• Watch TV series in which it is a major theme
  • Attend lectures by experts in it
  • Take a class, workshop, or training about it
  • Go to museums, monuments, or parks about it
  • Volunteer for an organization related to it
  • Take notes while listening to someone talk about it
  • Listen to music about it
  • Attend plays about it
  • Read comic books about it

Each person learns differently; you probably nodded your head at some of these techniques and made a face at others. I suggest reviewing what you do to learn about things that you’re excited about learning, and using those same techniques to learn about systems of oppression. If you hate reading books, don’t read books. If you love watching videos, watch videos.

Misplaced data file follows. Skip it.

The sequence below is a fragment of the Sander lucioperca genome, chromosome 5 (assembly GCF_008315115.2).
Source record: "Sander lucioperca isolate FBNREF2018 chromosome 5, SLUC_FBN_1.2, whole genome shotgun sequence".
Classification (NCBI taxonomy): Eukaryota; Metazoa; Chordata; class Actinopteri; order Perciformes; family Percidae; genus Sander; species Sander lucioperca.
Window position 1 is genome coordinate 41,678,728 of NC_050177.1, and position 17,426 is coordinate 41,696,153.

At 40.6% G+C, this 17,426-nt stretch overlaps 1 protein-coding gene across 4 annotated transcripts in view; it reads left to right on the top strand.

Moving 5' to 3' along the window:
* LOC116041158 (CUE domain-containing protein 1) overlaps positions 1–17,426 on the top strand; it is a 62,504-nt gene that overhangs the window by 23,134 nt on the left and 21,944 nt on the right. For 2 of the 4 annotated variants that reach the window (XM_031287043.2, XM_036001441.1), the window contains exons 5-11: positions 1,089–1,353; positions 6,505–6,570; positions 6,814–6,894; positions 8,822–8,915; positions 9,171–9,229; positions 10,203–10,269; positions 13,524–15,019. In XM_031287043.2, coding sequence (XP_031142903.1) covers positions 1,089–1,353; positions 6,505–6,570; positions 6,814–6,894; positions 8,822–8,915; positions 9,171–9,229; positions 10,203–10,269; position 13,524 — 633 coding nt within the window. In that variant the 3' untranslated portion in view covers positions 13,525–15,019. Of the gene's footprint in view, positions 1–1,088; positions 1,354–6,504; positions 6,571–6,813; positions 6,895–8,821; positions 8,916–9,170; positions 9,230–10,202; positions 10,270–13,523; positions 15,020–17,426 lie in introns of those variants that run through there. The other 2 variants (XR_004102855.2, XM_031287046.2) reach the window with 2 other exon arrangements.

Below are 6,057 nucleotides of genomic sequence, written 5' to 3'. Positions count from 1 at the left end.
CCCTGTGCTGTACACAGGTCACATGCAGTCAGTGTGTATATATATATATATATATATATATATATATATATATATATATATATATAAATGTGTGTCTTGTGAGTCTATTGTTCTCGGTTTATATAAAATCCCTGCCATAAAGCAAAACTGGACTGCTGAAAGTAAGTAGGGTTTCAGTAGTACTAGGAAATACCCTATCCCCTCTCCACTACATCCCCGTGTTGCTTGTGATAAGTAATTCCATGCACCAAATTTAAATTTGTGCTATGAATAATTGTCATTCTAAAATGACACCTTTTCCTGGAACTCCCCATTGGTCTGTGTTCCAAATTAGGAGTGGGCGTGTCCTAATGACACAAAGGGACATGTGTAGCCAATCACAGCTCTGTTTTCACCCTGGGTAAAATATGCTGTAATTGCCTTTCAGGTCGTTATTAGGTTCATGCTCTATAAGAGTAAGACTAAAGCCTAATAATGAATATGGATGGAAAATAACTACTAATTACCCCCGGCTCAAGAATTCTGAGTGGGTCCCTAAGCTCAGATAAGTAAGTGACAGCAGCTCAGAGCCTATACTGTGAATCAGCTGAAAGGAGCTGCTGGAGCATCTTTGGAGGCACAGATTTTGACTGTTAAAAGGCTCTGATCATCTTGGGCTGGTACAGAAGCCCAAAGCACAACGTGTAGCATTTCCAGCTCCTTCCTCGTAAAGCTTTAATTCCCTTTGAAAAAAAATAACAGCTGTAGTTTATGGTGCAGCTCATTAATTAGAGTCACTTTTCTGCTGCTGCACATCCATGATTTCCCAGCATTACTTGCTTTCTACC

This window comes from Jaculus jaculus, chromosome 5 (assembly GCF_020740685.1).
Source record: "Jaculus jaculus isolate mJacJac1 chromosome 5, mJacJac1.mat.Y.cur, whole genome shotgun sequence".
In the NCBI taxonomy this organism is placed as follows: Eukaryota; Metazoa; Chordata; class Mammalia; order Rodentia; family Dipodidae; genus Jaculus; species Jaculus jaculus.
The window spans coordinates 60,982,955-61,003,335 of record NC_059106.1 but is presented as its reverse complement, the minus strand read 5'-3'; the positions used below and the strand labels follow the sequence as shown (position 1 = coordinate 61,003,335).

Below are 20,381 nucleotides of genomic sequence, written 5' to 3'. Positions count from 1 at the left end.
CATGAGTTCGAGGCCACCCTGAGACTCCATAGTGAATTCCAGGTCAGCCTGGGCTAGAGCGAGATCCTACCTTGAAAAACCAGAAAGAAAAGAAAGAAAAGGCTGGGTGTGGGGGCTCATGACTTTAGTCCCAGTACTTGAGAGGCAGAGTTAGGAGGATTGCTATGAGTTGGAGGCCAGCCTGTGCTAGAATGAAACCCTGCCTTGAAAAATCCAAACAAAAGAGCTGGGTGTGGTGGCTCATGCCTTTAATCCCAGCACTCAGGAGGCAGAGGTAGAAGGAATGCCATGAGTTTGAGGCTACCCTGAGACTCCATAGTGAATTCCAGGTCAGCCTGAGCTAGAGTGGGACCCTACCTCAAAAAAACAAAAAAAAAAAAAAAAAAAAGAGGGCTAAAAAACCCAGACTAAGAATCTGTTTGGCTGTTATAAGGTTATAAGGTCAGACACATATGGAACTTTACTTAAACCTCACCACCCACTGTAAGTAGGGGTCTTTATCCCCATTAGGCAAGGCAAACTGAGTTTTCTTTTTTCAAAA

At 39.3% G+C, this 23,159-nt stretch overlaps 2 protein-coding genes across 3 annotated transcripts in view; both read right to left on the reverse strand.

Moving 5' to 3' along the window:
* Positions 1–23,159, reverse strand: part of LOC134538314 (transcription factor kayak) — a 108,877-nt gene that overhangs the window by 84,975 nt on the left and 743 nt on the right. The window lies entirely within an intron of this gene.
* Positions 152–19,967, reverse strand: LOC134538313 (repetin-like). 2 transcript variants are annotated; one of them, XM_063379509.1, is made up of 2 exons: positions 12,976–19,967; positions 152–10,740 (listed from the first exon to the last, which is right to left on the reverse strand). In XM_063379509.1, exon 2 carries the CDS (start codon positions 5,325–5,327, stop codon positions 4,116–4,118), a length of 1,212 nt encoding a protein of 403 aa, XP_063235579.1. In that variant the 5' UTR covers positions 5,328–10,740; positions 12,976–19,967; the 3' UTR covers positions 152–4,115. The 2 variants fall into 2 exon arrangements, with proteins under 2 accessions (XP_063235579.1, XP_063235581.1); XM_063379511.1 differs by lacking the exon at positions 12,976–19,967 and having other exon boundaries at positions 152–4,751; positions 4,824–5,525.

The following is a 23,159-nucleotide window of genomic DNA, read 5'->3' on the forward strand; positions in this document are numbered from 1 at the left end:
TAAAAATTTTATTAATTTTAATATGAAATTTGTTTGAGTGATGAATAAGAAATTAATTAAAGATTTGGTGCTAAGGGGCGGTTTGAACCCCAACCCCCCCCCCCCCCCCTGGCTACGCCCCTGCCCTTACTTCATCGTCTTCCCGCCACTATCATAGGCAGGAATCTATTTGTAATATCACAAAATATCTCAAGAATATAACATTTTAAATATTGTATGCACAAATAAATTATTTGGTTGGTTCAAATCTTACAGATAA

Twitter as a learning tool

My personal experience is that my most practical, visceral, memorable knowledge of oppression comes from following people who experience that oppression on Twitter. My guess as to why this is such an effective learning strategy is:

  • Stories about people are easier to remember than generalized facts
  • Short, bite-sized pieces of information are easier to learn
  • Frequent repetition of similar information reinforces memory
  • We are more motivated by stories about individuals than large groups of people

Twitter alone is not sufficient to get a full understanding of a system of oppression, but it also has the delightful feature of teaching you about other resources to learn from: books, movies, news articles, podcasts, music, etc. It’s ironic that Twitter leadership has made operational decisions that enable oppression at scale when Twitter is also one of the most effective anti-oppression teaching tools we’ve ever had.

Specific advice for learning about racism in the U.S.